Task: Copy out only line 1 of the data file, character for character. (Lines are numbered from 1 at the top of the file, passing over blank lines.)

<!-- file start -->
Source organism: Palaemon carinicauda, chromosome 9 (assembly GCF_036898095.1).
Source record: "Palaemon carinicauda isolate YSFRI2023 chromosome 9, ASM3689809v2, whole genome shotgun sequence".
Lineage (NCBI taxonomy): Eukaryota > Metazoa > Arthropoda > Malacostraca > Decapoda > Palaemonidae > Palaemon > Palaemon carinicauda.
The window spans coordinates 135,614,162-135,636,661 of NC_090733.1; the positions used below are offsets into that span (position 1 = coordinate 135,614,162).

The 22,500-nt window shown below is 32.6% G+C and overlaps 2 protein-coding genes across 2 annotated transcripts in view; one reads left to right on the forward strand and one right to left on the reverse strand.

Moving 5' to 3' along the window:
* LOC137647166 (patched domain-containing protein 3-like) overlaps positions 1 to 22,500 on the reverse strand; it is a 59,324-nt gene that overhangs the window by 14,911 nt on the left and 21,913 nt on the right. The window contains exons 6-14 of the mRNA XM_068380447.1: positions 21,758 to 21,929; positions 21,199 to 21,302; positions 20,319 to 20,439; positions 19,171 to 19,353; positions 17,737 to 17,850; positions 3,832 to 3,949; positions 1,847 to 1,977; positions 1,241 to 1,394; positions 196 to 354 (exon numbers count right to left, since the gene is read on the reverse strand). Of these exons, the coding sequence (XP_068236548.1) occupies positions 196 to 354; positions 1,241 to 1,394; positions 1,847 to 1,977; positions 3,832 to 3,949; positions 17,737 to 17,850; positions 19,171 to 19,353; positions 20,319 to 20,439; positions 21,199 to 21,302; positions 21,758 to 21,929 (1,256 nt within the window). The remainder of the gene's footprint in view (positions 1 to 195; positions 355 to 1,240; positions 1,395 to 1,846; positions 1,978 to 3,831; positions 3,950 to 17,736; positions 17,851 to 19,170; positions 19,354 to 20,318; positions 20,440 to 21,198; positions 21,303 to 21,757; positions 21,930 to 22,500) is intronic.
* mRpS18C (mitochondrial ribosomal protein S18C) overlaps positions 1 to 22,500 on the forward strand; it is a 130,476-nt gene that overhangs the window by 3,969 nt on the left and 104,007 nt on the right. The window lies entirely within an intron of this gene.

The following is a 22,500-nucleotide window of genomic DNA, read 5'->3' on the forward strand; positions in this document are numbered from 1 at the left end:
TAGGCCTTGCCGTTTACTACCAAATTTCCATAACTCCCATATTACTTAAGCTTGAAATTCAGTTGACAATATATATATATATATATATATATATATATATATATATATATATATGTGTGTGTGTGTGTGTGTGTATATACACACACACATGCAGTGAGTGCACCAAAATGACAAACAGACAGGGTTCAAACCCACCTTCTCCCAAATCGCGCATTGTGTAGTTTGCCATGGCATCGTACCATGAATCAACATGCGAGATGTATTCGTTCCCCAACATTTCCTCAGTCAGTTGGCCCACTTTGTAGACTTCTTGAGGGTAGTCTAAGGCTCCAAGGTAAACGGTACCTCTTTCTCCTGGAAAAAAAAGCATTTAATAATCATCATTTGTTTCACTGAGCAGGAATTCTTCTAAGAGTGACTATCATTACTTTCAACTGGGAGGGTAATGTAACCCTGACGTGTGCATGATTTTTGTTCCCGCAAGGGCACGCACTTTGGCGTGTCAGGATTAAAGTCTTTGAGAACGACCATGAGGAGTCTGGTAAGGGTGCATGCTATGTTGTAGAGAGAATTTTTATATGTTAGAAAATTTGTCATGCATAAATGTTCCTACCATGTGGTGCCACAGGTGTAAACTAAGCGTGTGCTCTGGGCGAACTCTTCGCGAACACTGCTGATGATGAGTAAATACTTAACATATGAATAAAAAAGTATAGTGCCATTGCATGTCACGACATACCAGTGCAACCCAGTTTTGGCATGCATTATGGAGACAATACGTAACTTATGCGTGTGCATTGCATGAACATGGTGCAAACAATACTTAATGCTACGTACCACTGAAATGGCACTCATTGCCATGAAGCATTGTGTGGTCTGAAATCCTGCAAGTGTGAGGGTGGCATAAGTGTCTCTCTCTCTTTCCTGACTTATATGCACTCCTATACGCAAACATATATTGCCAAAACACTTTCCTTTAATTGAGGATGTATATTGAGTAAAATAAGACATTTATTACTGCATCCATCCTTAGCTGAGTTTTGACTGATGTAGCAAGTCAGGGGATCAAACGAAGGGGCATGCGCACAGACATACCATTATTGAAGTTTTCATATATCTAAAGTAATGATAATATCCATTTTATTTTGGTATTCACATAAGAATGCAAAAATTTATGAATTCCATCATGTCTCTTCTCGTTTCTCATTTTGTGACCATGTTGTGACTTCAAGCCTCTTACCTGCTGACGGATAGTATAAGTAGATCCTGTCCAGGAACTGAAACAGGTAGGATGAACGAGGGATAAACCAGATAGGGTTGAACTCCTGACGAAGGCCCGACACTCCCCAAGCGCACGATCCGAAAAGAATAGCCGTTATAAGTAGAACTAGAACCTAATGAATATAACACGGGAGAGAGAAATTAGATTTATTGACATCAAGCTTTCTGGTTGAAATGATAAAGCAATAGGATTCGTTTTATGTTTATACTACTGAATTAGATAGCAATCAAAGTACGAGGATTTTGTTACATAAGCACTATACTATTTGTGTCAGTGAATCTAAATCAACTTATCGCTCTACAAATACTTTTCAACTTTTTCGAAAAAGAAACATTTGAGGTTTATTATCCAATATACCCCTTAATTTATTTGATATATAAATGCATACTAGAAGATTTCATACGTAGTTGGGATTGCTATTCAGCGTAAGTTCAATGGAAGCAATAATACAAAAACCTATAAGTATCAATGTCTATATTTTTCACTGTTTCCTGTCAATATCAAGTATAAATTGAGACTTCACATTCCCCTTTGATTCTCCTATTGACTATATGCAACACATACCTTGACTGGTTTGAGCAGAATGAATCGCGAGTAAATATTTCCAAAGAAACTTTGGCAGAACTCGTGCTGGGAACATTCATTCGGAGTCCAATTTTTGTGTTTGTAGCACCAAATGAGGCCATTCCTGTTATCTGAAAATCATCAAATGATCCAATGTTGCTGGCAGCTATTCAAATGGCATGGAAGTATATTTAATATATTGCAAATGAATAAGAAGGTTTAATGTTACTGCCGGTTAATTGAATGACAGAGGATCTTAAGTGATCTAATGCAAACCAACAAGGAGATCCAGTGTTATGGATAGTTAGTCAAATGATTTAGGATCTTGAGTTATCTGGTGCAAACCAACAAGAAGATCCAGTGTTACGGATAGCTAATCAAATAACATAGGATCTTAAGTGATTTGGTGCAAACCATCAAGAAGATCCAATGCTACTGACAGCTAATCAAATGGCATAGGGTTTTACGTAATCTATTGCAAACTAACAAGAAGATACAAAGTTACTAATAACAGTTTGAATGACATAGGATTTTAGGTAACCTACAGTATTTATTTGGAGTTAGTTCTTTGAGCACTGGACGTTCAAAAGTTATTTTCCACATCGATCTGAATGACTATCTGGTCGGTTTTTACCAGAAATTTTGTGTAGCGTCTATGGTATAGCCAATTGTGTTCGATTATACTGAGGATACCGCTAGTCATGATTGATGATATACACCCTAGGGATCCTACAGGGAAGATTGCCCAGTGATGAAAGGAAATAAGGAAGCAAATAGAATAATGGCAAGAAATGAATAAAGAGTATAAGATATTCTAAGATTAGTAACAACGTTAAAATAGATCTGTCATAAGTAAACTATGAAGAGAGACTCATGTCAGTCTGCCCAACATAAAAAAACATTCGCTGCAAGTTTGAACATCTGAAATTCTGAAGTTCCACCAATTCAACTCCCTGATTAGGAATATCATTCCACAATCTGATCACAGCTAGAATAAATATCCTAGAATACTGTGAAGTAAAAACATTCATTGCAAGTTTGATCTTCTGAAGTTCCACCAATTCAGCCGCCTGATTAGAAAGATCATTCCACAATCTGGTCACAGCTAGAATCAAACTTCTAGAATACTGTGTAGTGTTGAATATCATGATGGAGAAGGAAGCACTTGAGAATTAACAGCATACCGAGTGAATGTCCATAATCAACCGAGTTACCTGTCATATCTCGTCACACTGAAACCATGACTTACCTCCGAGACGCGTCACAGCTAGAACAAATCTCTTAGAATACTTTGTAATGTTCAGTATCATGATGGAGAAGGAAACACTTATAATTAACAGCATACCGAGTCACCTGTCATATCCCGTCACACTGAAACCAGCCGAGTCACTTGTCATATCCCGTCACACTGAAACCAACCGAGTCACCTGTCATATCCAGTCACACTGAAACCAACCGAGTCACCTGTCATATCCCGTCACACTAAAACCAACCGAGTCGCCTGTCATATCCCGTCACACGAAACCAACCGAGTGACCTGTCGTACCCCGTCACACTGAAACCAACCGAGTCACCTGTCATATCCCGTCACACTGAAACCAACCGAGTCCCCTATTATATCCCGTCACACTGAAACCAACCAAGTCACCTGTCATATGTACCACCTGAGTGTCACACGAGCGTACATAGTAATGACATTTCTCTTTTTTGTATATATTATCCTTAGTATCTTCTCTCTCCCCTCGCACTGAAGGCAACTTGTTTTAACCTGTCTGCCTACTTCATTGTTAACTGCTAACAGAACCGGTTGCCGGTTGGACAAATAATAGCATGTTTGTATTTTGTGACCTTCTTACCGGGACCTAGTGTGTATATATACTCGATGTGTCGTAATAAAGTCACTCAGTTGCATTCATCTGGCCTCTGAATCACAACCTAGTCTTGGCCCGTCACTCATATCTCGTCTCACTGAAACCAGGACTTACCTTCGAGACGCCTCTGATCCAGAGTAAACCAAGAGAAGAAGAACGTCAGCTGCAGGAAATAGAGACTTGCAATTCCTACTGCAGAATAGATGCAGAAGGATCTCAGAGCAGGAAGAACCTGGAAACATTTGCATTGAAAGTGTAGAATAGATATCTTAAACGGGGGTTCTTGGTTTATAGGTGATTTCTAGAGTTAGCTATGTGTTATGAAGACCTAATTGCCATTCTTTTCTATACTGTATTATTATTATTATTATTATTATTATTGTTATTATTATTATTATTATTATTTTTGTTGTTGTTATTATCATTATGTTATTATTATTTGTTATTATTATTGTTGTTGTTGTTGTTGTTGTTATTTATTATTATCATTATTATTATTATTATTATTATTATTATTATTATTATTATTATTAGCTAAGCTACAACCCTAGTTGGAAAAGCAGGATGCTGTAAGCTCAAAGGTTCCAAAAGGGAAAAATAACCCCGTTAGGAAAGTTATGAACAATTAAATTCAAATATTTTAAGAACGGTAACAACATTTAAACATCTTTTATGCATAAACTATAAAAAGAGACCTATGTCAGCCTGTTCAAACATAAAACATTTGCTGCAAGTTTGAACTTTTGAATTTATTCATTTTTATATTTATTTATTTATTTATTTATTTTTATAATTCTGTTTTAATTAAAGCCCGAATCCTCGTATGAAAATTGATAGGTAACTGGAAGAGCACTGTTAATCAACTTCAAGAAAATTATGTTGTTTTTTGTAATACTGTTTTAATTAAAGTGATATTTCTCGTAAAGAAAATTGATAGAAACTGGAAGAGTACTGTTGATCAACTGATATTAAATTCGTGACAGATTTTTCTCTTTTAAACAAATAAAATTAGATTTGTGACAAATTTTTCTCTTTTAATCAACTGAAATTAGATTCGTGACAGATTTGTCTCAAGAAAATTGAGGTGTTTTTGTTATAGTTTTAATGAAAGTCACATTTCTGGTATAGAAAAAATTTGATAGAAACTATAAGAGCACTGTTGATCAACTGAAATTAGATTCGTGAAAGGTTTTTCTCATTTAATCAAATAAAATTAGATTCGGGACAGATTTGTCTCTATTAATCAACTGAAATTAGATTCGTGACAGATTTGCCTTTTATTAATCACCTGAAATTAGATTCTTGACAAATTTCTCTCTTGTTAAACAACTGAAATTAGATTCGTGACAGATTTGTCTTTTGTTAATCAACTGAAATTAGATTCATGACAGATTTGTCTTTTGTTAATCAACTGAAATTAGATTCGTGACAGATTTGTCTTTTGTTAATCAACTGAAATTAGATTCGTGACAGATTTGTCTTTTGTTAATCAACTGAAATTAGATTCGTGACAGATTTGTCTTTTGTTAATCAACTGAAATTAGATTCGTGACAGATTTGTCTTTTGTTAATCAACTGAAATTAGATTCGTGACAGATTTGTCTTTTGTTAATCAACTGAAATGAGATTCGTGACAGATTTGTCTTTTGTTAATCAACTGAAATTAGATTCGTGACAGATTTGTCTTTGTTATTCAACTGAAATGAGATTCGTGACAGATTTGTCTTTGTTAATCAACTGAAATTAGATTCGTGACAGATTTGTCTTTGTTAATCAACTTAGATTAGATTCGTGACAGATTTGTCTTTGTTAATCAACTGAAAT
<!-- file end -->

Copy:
Source organism: Palaemon carinicauda, chromosome 9 (assembly GCF_036898095.1).